The razor clam (Ensis siliqua) fishery in the north Irish Sea is distributed in a continuous band of activity from Dundalk Bay in the north to Malahide in the south at depths from 2-15m. Fishing activity has increased significantly since 2013 in response to strong market demand for product. The fishery uses hydraulic dredging to extract razor clams and disturbs sediment to a depth of 25cm. Considerable volumes of sediment are mobilised during fishing. The impacts of this type of fishing on seafloor integrity is likely to be significant on sediment structure and associated fauna. Some of the activity occurs within Dundalk Bay SAC and SPA. The activity in Dundalk has escalated since 2011 when the Fishery Natura Plan (FNP) was developed for Dundalk Bay. A condition raised during the appropriate assessment of the FNP was that the effects of the fishery would be assessed if the activity escalated.
Since mid-2015 all vessels engaged in fishing for razor clams are required to report GPS position at up to 1 minute frequency. These data are now available for up to 75 vessels fishing in the north Irish Sea and provide, for the first time, a capacity to generate fishing pressure maps which identify the hours of dredging pressure at a fine scale. These data can be used therefore to design a fishing impact study of marine benthic habitats in the area. Significant changes to marine habitats with respect to the favourable conservation status (conservation objectives) or good environmental status indicators can be reported.
The project had a 1 year duration and project work was carried out in 2016.
Report on the effects of hydraulic dredging on benthic ecosystems in the north west Irish Sea: This study was designed to investigate the effects of hydraulic dredging on seafloor habitats in shallow waters of the northwest Irish Sea. High frequency Vessel Monitoring System (VMS) data reported by the fishing fleet was mapped at 100m resolution to identify areas which had received different levels of fishing activity in the previous 6 months. Hydraulic dredge tracks are clearly visible on the seabed from images derived from multibeam acoustic data. Sediment and fauna samples were then taken by grab from these areas. All fauna were identified to species level where possible and sediment samples were analysed for particle size and organic content. A total of 240 stations were sampled.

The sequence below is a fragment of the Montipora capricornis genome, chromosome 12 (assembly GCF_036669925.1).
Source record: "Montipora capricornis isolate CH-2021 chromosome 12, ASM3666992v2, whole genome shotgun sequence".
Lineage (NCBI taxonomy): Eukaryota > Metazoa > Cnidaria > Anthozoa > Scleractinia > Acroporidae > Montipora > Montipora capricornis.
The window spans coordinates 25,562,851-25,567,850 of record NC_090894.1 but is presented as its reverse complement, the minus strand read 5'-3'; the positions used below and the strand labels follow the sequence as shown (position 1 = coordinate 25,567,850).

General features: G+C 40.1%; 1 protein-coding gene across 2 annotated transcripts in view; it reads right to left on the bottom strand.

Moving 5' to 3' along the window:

Preliminary findings, from multivariate statistical analysis of the seafloor faunal data, indicated significant differences in faunal communities in areas which had received <5hrs of fishing compared to areas which had received >5hrs of fishing in the previous 6 months.
The preliminary findings of the study indicate that seafloor faunal communities are affected by fishing for razor clams and that this is related to the intensity of fishing effort these areas have received in previous months. The ecological significance of the changes, especially with respect to conservation objectives for sedimentary habitats and bird species using these habitats, needs to be assessed.
Evaluation of the possible effects of towed dredges from razor clam fisheries on habitats including seasonal variation and recovery. Improved scientific advice on the impact of specific fishing activities on the conservation objectives of SACs and SPAs.